In his catechesis at the Wednesday general audience, Pope Francis reflects on how the first Christians resolve their differences at the Council of Jerusalem under the guidance of the Holy Spirit.

By Francesca Merlo (vaticannews)

Pope Francis began his catechesis by saying that the Book of Acts recounts the long journey of the Word of God. “This journey,” said the Pope, began after a “strong persecution.” During this persecution, Christians were forced to flee taking the Word with them, rather than being discouraged from evangelising.

Among those fleeing persecution were Paul and Barnabas, who took the Word of the Gospel to the Jewish community of Antioch in Syria.

“The book of Acts reveals the nature of the Church,” who is “not a stronghold, but a tent, capable of widening her space” so that all may enter. The Church is “outgoing. … She is either walking and expanding or she is not Church.”

The Pope then used the example of certain churches he has seen both in Rome and in Buenos Aires in Argentina with their doors closed, describing it as a “bad sign,” because the Church’s doors must be always open.

Pope Francis then went on to explain that these “open doors” are the cause of some controversy, because many people ask themselves “open to whom?”

The Pope recalled that some of the Jews who had converted stressed the necessity to perform ancient Jewish rituals, such as circumcision, before baptism “in order to be saved.”

Reject idolatry
Therefore, Paul goes to Jerusalem to consult with Peter and James, who were considered the “columns” of the early Christian Church. At the “Council of Jerusalem,” the Apostles find a middle way, saying that non-Jewish members are not required to be circumcised but must reject idolatry and all its expressions.

Pope Francis said this way of addressing differences offers us a key to resolving conflict. “It reminds us that the ecclesial method of resolving conflicts is based on dialogue through careful and patient listening and discernment in the light of the Spirit.”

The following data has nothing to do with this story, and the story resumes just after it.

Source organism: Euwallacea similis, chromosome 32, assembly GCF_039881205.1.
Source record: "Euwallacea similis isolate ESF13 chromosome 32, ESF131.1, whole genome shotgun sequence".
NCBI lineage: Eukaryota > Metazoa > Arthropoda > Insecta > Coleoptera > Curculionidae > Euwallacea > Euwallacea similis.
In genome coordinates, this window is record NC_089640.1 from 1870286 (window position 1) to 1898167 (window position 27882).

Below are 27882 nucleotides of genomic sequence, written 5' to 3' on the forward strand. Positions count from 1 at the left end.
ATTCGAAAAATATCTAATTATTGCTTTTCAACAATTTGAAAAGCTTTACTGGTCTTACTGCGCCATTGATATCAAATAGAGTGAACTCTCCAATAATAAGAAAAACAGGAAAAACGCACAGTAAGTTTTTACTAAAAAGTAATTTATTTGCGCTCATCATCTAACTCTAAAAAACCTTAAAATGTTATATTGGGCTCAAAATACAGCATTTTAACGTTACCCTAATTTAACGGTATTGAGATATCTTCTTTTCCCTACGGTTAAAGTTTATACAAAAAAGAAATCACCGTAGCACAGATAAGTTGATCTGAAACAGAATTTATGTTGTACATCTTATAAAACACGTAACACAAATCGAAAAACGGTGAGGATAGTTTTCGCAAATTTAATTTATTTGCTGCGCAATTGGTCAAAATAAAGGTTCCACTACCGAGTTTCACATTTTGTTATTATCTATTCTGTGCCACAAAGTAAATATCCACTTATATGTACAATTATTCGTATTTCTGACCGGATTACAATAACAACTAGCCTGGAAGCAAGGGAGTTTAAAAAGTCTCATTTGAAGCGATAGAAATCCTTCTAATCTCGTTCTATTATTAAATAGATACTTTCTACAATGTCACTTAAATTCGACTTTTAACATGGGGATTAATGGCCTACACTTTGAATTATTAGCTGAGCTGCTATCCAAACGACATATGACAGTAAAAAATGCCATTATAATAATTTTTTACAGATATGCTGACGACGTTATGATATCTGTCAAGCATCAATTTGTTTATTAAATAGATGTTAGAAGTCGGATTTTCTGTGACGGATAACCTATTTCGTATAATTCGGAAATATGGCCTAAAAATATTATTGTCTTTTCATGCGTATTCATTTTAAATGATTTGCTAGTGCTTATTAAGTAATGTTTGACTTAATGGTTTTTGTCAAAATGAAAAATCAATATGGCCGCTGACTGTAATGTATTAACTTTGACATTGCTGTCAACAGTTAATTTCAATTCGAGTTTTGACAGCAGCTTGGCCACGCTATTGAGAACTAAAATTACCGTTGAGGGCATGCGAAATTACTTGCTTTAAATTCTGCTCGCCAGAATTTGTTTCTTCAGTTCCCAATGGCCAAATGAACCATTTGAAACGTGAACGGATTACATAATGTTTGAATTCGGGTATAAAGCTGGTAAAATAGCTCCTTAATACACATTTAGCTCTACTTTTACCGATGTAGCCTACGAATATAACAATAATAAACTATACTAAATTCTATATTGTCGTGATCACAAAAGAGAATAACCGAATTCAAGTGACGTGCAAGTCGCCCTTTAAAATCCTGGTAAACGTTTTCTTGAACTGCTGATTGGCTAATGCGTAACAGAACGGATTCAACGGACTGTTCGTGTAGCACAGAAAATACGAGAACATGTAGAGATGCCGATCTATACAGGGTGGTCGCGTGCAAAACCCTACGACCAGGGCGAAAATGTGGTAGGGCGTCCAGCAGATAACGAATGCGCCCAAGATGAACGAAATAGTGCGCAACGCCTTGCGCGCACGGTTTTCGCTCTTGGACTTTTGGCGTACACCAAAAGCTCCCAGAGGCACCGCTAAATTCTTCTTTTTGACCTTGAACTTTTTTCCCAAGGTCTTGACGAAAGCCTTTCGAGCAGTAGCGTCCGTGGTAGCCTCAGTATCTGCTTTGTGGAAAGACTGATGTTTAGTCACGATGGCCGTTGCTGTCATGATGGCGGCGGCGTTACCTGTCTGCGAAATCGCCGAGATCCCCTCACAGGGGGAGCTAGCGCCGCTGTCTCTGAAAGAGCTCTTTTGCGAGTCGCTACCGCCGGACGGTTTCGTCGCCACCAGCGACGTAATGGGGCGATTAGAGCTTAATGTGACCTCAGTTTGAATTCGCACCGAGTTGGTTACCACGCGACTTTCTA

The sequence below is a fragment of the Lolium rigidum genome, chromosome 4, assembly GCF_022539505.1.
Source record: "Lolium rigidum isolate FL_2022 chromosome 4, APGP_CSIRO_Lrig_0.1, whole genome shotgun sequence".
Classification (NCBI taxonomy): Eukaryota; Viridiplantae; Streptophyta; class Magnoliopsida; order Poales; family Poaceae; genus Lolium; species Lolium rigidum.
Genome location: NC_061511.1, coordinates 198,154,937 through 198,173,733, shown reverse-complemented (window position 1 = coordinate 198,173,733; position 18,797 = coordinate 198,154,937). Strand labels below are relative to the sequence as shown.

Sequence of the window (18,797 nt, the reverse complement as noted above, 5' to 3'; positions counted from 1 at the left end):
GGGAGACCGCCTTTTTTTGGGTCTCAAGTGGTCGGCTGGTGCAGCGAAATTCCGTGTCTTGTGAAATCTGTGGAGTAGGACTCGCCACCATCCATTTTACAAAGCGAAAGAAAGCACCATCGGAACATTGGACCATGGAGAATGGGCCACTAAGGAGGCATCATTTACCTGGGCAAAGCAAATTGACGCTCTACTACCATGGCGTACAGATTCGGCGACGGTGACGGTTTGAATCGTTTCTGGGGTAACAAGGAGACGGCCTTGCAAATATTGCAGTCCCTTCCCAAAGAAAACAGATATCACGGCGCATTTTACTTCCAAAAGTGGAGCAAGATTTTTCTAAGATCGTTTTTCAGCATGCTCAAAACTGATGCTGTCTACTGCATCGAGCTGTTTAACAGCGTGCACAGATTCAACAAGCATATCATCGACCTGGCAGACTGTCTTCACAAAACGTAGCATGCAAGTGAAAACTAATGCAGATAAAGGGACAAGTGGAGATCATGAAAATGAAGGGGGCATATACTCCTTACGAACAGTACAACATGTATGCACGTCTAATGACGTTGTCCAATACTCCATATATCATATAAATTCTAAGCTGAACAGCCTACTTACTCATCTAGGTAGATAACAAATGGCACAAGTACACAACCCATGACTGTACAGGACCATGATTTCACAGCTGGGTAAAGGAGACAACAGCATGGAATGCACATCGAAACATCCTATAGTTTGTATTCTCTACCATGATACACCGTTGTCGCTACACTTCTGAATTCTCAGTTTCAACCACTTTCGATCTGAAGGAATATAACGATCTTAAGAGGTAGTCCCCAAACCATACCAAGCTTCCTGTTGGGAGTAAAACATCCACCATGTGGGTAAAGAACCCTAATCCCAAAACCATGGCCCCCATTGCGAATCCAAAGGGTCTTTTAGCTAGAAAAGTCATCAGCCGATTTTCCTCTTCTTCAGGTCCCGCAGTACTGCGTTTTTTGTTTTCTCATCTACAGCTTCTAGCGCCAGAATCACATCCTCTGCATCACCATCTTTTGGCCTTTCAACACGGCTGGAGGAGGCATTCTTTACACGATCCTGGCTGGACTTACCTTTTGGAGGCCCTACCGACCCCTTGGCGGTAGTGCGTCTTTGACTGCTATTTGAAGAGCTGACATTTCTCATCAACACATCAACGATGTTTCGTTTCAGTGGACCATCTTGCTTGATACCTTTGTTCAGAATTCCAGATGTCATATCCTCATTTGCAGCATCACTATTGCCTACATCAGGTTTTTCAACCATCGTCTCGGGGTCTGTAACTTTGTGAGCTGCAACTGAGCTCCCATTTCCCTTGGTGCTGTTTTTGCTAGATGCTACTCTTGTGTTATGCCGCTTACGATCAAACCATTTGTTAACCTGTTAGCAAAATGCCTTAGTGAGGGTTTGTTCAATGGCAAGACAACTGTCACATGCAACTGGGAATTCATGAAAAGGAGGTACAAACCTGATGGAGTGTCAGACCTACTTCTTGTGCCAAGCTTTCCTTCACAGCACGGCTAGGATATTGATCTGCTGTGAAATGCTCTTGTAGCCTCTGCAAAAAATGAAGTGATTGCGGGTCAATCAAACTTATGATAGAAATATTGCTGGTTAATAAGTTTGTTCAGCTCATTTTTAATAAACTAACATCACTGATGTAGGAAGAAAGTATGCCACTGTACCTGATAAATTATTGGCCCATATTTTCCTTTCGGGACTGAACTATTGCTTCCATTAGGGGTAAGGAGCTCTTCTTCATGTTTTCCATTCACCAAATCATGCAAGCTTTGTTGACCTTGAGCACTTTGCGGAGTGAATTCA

In concluding, Pope Francis invited the faithful gathered to live in dialogue, listening and encounter in faith, with our brothers and sisters around the world.

At the end of the audience catecheses and language greetings to groups present, the Pope said he was following events in Chile: “I hope that, by putting an end to the violent demonstrations, dialogue will be used to find solutions to the crisis and to deal with the difficulties that have generated it, for the benefit of the entire population.”

Rioting, arson attacks and violent clashes wracked Chile for a fifth day Tuesday, as the government raised the death toll to 15 in an upheaval that has almost paralyzed the South American nation.

The unrest was sparked last week when the government announced a rise in subway fares. Anger flared with demands for improvements in education, health care and wages.

President Sebastian Pinera announced a program Tuesday night calling for modest boosts to the lowest incomes and increased taxes on the wealthiest as he sought to calm anger in the streets.

About half of Chile’s 16 regions remained under an emergency decree and some are a under military curfew.